Loyalty matters… enter embedded banking
Loyalty is critical to a brand’s success as it is a crucial driver for customer retention and growth.
However, building loyalty is becoming increasingly challenging as we continue to shift towards a digital world. With brand interactions becoming more concentrated on mobile phones and other devices, finding new ways to create stickiness and relevance to customers is essential.
This is where embedded banking comes in. It is well-positioned to help brands address customer pain points and drive loyalty.
Brands such as Starbucks, Amazon and Tesco demonstrate the power of loyalty and how formalising it into programmes can make a substantial positive impact.
Starbucks has leveraged its mobile app to make it easy for customers to earn and redeem rewards, driving engagement and loyalty. Starbucks Rewards allows customers to earn points for purchases, which can be redeemed for free drinks and food items. As of 2022, 27 million people had signed up for the programme.
According to Statista, Amazon has over 200 million people signed up for Prime, which gives customers a range of benefits, including free delivery and access to video content. Last year, for a research project, I compared Amazon to other shopping services for frequency of use. It is so far ahead of the rest of the market that you must conclude it is the go-to for many people when making purchase decisions. Prime is a massive factor in driving this behaviour.
Tesco’s Clubcard programme allows customers to earn points for purchases, which can be redeemed for discounts on future purchases or other rewards. It works. Take it from me, a loyal Clubcard holder. Most of our groceries come from Tesco; we watch those points closely!
So where does embedded banking fit? As brands look to find ways of creating more stickiness and relevance to their customers, many are working to identify customer pain points and looking at ways of addressing these. Often, the conclusion is that financial services offerings could be the answer. And the great news is that they do not have to build a bank anymore to get involved. Enter embedded banking (coming to a brand near you).
A great example is Metro AG, a German wholesaler with over 17 million customers. Based on customer research, it saw that margin squeeze was a pain point. With Banking-as-a-Service (BaaS) partner Vodeno, it launched a decoupled debit card that could work alongside customers’ existing banking relationships but added tangible value by offering 1% cashback. The net result is more loyal customers and a platform with which to roll out other products. Cash flow was identified as another biggie, so it followed up with a buy now, pay later (BNPL) product. Other examples include Uber’s financial services division which offers a range of services to its drivers and couriers, including a debit card, cashback rewards and real-time earnings tracking. Shopify, through Balance, also helps its merchants manage their finances. It includes a business debit card, a cash account and expense-tracking tools.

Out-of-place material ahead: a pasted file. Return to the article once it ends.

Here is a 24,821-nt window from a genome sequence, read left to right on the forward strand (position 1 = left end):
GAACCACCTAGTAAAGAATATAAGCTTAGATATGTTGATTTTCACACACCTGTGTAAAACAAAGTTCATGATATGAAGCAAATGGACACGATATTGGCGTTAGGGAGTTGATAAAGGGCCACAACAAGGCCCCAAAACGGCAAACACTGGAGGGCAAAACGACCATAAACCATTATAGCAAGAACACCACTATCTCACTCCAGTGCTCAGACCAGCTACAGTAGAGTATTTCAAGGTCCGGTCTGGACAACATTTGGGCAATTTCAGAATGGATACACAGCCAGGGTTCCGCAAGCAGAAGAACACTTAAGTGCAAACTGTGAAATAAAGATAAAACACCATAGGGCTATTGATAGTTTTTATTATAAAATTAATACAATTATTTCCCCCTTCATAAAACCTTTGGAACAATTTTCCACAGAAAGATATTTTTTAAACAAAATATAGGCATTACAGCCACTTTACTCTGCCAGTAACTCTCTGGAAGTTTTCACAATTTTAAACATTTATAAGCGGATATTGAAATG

And Amazon Lending provides loans to small and medium-sized businesses (SMBs) that sell on its platform. The loans are based on the seller’s sales history and are meant to help them grow their business.
So why is embedded banking so good as a potential loyalty booster?
- Seamless integration: When a financial institution offers embedded banking services, it integrates its services directly into the customer’s day-to-day activities, such as their shopping experiences, money transfers or bill payments. By seamlessly integrating banking into their daily routines, customers are more likely to use those services and remain loyal to the financial institution providing them.
- Convenience and accessibility: By offering banking services directly within third-party apps or platforms that customers already use, embedded banking can make banking more convenient and accessible. This convenience can increase customer loyalty by reducing friction and making it easier for customers to manage their finances.
- Enhanced customer experience: Embedded banking can enhance the overall customer experience by giving customers more options and greater control over their finances. For example, a retail app that offers embedded banking might enable customers to split purchases into multiple payments, allowing them to manage their cash flow better.
- Customised offerings: Embedded banking offers opportunities to personalise offerings to customers based on their needs and preferences. Increased data and fidelity of data are two of its upsides. Utilising data wisely can turbocharge customer engagement.
As banks such as NatWest, HSBC and Starling move into the embedded banking space, they offer big opportunities for loyalty.
According to Tom Bentley, head of growth for BaaS at NatWest, “As we look at value creation, we believe embedded finance provides the utmost potential to enhance a brand’s overall experience and build loyalty directly with the consumer. Critically, we are focused on making it easier for brands and platforms to be available at the right moment with products that are both unique and meaningful for the end customer. This is underlined by our deep experience with the regulatory compliance and business processes needed to support this industry.”
Data ownership must be addressed upfront; the bank must be comfortable that they don’t own the customer and, therefore, may not control the data.
Ultimately, it all starts with customer understanding and identifying those pain points, so businesses must focus on listening to their customers.
About the author
Dave Wallace is a user experience and marketing professional who has spent the last 25 years helping financial services companies design, launch and evolve digital customer experiences.
He is a passionate customer advocate and champion and a successful entrepreneur.
Follow him on Twitter at @davejvwallace and connect with him on LinkedIn.